Giant leap (for television technology) at the Olympic Games
06 August 2012
2012 is the year when HDTV conquered the Olympic Games, with virtually all coverage in High Definition. Yet, at the same time, the Olympics were also a major milestone for next generation television. International Telecommunications Union experts agreed, earlier in the year, to the technical system for two levels of Ultra High Definition Television or UHDTV, which will be used for television in future years. The ITU submitted the proposal for approval to all administrations globally.
The lower quality level, though still of higher quality than today's HDTV, is called the 4k level, and the upper layer is called the 8k level or Super Hi Vision (SHV), and is well beyond HDTV quality. The genius behind SHV is the world famous research laboratory of Japan’s national broadcaster, NHK. Several European broadcasters have worked with NHK to test the SHV system for broadcasting in past years. The Olympic Games in 2012 is the occasion for a major trial of SHV, with feeds from London used for demonstrations around the world.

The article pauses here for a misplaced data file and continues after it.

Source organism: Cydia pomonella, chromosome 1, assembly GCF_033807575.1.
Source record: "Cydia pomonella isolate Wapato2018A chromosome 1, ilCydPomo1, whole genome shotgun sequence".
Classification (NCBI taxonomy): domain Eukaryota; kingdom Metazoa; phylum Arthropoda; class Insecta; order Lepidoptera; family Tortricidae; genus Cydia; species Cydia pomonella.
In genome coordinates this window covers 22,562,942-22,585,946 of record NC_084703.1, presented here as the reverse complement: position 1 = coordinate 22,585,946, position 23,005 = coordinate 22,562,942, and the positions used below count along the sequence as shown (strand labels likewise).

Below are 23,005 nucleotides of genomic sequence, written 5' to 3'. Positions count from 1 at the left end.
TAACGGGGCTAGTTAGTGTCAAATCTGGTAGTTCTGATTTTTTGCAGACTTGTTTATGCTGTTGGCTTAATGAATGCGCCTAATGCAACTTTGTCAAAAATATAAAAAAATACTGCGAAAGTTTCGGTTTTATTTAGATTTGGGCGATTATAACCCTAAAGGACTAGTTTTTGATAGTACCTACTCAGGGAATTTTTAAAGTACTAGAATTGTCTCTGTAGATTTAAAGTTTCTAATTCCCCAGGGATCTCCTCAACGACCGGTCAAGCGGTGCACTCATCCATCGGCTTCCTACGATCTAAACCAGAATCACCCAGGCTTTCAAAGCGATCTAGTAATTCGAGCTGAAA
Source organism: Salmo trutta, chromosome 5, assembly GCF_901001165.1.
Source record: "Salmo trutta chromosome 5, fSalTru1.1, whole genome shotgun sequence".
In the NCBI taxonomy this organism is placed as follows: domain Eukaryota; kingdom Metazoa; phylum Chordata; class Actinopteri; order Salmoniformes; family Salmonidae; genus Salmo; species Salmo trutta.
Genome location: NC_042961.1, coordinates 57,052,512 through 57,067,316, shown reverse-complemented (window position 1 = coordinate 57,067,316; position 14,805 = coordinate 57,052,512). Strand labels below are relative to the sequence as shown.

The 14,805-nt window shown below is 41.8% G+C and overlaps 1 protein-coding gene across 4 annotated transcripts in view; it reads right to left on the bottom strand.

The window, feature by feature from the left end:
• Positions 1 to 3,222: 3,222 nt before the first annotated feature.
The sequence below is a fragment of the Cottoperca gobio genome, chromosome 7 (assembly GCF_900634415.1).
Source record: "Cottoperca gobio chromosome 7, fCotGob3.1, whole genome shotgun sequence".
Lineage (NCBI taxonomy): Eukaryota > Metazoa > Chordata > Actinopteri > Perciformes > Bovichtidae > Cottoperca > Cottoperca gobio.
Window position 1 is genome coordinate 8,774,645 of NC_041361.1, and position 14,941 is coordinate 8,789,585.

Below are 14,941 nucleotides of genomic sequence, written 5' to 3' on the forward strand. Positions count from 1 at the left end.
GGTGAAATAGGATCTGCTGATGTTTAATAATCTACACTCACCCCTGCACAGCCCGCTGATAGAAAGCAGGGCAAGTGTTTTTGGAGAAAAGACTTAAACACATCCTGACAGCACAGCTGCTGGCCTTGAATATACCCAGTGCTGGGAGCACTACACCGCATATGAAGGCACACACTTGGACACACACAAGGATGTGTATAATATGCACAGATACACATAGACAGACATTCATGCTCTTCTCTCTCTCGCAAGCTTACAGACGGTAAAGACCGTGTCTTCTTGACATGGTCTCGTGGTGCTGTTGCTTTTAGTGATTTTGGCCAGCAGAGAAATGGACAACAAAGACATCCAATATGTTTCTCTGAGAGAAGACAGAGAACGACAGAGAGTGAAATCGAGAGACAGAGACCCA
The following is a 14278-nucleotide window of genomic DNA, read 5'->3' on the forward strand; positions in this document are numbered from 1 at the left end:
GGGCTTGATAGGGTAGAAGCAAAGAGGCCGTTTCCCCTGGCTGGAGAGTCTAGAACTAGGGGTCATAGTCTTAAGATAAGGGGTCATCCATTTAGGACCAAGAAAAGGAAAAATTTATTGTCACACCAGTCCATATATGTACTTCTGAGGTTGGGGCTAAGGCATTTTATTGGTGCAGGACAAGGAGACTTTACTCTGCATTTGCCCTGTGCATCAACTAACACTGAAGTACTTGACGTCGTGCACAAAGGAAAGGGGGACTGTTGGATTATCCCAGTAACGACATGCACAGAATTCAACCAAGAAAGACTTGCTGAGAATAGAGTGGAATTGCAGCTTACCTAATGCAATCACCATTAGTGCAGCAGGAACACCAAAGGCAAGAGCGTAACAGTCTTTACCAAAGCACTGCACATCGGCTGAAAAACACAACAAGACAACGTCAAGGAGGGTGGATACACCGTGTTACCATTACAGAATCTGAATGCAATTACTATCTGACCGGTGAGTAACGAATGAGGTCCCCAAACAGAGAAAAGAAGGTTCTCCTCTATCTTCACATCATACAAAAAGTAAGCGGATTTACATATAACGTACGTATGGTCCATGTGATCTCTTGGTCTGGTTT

Left: One of the only 4 SHV cameras in existence is prepared at BBC Television Centre for installation at the Olympic Village; Right: The Broadcasting House Radio Theatre with Super Hi Vision installed for the Olympics (Source)
Technically speaking, the SHV at the Games was shot with 32 Megapixel images, 60 times per second, and with a 24 (or 22.2) channel sound system. The signals were compressed and distributed across the world at 350 Mbit/s. This is big stuff. HDTV today has images with about 1-1.5 Megapixels, and either 2 or 6 channel sound. HDTV today is broadcast with 8-12 Mbit/s. The perceived image quality jump from HDTV to SHV is roughly twice as large as the jump from standard definition television to HDTV. Coverage of stadium events at the Olympic Games uses three SHV camera positions, relatively few positions for such an event, but enough because the whole of a stadium can be captured in one camera shot.
Those lucky enough to see the SHV coverage agree that the results for the Olympic Games opening ceremony were simply astounding. Providing this degree of realism will open many doors for viewer involvement in all kinds of programmes.
Permanent SHV broadcasting is many years away, though NHK expect to begin test broadcasts by satellite in Japan by the end of the decade. Changing a television system is a monumental task and will take a long time, but those who saw the demonstrations agreed that, like HDTV, SHV will be too good to ignore, and the key question will be how to make the transition, rather than whether to make it.
As an omen, half-way through the Olympic Games, the news came that all the world’s administrations had now approved the specifications that the ITU experts prepared for the two UHDTV levels, including the upper layer SHV. The UHDTV standards are official now. For engineers, we are on the downhill path to the next generations of television. August 2012 will be a date to remember for the history of television.